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tastyStorage

Delicious localStorage for your webapps

So what's the deal?

localStorage and sessionStorage are pretty fly. It'd be superfly if we could use them without having to worry about IE and other non-compatible browsers exploding.

That would be rad.

That's what I thought. I've also included some added bonuses that hopefully make it more than just another localStorage wrapper.

The native Storage interfaces are designed to be key/value storage, and it normally doesn't allow you to store complex values. So try to do something like this:

localStorage.setItem('test', {complex: [1,2,3,'a']})

and you're gonna get back this:

localStorage.getItem('test')    /* "[object Object]" */

Which is no fun at all. tastyStorage will automatically serialize and de-serialize your objects as you store and retrieve them.

Great! Hey, why's it called tastyStorage?

Well I had to make it work with IE (and older versions of Safari/FF) and what better way than cookies? tastyStorage will set up a common interface so you don't have to care about whether it's using localStorage or document.cookies in the background.

Usage

Include the tastystorage.min.js from the build directory. Note that this comes with a JSON fallback for browsers that don't support native JSON. If you don't want to include this, see the Advanced section.

When you include the js file, you get one global object - tastyStorage. By default it will try to use localStorage and fallback to document.cookies if the browser doesn't support native DOM Storage.

Here's the shortcut interface for the tastyStorage object:

tastyStorage(key)         -- gets the value stored for a key
tastyStorage(key, value)  -- store a new value for key
tastyStorage(key, null)   -- remove a key and its value
tastyStorage()            -- retrieve count for how many keys are being stored
tastyStorage.clear()      -- clear all keys
tastyStorage.interface()  -- 'DOMStorage' or 'document.cookies'

And here's a usage example:

tastyStorage('sandwich', {
  bread: 'rye',
  sauce: 'deli mustard',
  pickles: true
});
var count = tastyStorage( );

--- fast forward twenty pageloads --

var sandwich = tastyStorage('sandwich');
tastyStorage.clear()

Advanced

If you're willing to expand your mind, the tastyStorage interface has some more tricks up its sleeves.

One of the wilder features of the interface is that it can act as a constructor.

var session = new tastyStorage('session');
session('temporary', "I'll die when the browser closes");

This usage brings up another fine point: the constructor takes a scope argument. If scope == 'local', it will try to use localStorage in the background and fallback to non-expiring cookies. If scope == 'session', it will attempt to use sessionStorage and fallback to session cookies. Any other string and it will use non-expiring cookies.

var session = new tastyStorage('session');
var local = new tastyStorage('local');
var jar = new tastyStorage('jar');
var bottle = new tastyStorage('bottle');

session('test', 'I may die young, but I live hard.');
jar('contents', 'quantum bees');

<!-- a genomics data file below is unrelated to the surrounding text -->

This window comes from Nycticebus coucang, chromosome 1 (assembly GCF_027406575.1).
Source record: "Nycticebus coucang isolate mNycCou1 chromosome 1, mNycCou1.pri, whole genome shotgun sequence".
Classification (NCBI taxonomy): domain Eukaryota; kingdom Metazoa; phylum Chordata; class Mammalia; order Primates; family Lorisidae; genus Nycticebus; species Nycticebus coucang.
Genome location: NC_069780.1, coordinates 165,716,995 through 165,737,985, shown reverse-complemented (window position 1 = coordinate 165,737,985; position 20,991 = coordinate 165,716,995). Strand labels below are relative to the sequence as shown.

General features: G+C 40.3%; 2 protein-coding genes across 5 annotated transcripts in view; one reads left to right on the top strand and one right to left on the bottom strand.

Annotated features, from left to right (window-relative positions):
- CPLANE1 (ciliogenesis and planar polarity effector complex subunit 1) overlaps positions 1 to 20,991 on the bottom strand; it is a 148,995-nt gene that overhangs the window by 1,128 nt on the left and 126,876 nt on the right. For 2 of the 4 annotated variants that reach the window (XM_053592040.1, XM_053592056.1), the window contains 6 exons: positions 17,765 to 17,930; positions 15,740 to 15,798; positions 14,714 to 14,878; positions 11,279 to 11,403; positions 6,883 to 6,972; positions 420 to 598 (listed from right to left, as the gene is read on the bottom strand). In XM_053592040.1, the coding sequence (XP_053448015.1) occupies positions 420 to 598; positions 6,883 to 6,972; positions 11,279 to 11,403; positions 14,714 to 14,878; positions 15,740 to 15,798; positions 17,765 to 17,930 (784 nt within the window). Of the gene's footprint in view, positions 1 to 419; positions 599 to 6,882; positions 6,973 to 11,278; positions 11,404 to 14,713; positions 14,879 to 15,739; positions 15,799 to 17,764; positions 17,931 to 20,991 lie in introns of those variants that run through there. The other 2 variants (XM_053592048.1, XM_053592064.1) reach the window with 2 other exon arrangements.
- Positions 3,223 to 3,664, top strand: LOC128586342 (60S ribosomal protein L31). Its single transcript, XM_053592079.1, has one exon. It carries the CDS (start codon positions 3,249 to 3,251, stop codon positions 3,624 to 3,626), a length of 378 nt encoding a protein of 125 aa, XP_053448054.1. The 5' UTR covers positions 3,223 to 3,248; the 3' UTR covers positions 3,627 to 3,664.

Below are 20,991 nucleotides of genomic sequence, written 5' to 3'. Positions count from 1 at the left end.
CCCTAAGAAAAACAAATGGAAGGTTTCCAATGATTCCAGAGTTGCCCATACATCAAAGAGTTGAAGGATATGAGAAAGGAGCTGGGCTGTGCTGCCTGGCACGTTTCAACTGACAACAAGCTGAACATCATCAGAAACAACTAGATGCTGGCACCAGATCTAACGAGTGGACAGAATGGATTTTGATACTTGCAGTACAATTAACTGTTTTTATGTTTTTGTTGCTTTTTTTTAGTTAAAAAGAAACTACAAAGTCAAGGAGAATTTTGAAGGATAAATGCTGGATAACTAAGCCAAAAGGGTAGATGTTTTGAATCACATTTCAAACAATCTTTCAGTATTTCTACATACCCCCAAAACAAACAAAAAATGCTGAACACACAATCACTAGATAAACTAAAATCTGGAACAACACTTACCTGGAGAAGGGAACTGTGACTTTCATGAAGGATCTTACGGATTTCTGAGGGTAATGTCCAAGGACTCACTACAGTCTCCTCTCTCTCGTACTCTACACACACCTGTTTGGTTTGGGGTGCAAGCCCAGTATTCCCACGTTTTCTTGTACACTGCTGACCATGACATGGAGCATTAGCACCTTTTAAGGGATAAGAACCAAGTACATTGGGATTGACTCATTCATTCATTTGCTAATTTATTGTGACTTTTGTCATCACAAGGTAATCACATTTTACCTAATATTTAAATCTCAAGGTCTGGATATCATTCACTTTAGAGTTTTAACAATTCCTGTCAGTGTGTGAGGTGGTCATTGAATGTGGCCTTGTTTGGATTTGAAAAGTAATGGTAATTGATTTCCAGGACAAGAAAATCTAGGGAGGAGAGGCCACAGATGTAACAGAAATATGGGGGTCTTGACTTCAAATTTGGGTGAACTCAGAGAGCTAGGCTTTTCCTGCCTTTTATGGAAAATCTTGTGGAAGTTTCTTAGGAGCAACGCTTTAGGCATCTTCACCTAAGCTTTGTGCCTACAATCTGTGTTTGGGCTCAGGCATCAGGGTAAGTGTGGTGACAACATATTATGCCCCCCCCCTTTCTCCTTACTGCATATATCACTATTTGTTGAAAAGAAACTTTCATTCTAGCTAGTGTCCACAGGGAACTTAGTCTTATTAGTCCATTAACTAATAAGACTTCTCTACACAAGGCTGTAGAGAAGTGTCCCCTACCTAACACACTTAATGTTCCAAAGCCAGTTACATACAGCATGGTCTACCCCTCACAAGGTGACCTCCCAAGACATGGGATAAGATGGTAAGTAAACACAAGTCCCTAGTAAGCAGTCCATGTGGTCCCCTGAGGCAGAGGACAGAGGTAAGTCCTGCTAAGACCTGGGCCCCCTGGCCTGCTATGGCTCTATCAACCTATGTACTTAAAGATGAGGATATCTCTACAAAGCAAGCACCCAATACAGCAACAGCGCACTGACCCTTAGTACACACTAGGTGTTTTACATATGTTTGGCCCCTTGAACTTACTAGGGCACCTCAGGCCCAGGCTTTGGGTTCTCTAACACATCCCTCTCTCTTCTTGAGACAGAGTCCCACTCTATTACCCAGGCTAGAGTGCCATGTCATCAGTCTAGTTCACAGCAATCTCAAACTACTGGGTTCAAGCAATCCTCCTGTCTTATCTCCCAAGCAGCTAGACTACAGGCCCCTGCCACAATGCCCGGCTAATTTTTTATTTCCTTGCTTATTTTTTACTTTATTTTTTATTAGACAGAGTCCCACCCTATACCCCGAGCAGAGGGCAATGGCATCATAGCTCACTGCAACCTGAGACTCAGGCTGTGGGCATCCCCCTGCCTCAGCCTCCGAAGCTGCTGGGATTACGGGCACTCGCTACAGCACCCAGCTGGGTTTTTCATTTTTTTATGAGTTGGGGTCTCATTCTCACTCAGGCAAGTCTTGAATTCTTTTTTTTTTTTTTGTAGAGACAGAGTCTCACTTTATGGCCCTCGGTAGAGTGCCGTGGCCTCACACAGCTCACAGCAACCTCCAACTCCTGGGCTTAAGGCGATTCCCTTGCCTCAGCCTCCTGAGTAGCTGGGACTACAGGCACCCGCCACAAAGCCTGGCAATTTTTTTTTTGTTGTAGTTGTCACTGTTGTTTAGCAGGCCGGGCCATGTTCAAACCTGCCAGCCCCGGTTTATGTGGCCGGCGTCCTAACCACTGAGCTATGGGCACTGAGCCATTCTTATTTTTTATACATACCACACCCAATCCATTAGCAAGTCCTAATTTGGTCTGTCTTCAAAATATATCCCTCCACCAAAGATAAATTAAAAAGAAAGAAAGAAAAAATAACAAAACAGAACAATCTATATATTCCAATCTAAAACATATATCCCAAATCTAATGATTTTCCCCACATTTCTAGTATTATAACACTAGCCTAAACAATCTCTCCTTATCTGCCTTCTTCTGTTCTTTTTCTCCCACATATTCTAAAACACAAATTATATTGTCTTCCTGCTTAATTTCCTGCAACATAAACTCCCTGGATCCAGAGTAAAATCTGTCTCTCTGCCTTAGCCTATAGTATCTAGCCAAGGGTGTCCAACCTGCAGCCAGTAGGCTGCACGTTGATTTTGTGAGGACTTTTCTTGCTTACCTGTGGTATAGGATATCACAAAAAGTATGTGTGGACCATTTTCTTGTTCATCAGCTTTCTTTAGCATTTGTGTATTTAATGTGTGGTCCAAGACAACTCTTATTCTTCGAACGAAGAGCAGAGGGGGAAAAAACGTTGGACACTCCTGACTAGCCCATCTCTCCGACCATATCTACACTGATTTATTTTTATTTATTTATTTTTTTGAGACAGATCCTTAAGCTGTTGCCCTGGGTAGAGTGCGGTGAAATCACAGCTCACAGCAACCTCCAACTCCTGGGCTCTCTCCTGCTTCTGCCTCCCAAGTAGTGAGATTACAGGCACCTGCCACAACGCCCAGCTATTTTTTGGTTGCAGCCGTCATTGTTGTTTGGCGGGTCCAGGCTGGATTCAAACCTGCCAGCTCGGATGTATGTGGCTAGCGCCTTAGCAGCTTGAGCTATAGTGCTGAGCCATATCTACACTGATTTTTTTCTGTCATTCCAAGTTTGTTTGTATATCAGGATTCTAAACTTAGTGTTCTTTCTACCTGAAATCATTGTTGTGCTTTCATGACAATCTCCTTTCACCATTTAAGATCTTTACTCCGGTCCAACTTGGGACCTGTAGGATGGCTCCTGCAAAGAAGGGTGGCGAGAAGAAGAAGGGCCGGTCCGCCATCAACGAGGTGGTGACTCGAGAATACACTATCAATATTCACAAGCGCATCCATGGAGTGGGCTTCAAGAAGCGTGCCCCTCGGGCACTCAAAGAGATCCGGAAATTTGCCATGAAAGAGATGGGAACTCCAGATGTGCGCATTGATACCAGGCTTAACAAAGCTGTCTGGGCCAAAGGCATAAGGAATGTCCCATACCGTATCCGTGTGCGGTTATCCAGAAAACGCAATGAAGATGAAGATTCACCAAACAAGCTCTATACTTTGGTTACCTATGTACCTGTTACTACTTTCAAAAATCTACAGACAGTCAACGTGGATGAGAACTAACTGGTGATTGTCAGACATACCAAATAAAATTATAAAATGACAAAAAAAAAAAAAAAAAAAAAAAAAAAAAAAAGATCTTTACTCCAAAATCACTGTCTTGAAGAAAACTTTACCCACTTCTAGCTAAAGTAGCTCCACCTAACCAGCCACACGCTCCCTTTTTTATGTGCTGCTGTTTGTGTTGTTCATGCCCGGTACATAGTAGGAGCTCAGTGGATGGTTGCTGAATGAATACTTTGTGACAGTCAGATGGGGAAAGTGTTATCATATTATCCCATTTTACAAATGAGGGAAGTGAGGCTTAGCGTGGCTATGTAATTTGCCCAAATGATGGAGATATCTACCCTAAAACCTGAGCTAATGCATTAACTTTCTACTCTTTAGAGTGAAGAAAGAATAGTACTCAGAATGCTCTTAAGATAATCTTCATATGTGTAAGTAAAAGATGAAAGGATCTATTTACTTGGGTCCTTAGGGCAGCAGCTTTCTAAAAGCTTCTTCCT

session('contents') == 'quantum bees'  //false;
console.log(local('test'))  //null

If you'd rather use the explicit methods than the interface shortcuts,

tastyStorage.setItem(key, value)
tastyStorage.getItem(key)
tastyStorage.removeItem(key)
tastyStorage.clear()
tastyStorage.len()

Building

Run rake to build the minified version that includes Crockford's json2.js. Minification is done using the Closure Compiler service API.

If you don't want json2.js, you must plan to provide your own JSON fallback. You can build a version without it by doing rake build:without_json. The script will check at runtime for a global JSON object that has parse() and stringify() methods and throw an error if one doesn't exist, so make sure to provide a fallback.

Issues & Limitations

  • This isn't for storing the collected works of H.P. Lovecraft. There is a 4096 byte size limit on cookies and a limit of anywhere between 30 and 600 cookies per domain. Each new tastyStorage(scope) uses one cookie (unless it can use localStorage or sessionStorage)

  • There's currently nothing that prevents you from going over the 4k limit on a cookie. I haven't tested it yet, and I don't know what'll happen if you do that.

  • sessionStorage and session-restricted cookies don't work exactly the same -- pretty much none of the specification applies to cookies. What this means practically is that sessionStorage is a lot more volatile than session-expiring cookies. While session cookies will persist across new tabs in Firefox and Chrome, sessionStorage does not.

Links

License

The MIT License

Copyright (c) 2011 Brian J. Brennan

Permission is hereby granted, free of charge, to any person obtaining a copy of this software and associated documentation files (the "Software"), to deal in the Software without restriction, including without limitation the rights to use, copy, modify, merge, publish, distribute, sublicense, and/or sell copies of the Software, and to permit persons to whom the Software is furnished to do so, subject to the following conditions:

The above copyright notice and this permission notice shall be included in all copies or substantial portions of the Software.

THE SOFTWARE IS PROVIDED "AS IS", WITHOUT WARRANTY OF ANY KIND, EXPRESS OR IMPLIED, INCLUDING BUT NOT LIMITED TO THE WARRANTIES OF MERCHANTABILITY, FITNESS FOR A PARTICULAR PURPOSE AND NONINFRINGEMENT. IN NO EVENT SHALL THE AUTHORS OR COPYRIGHT HOLDERS BE LIABLE FOR ANY CLAIM, DAMAGES OR OTHER LIABILITY, WHETHER IN AN ACTION OF CONTRACT, TORT OR OTHERWISE, ARISING FROM, OUT OF OR IN CONNECTION WITH THE SOFTWARE OR THE USE OR OTHER DEALINGS IN THE SOFTWARE.

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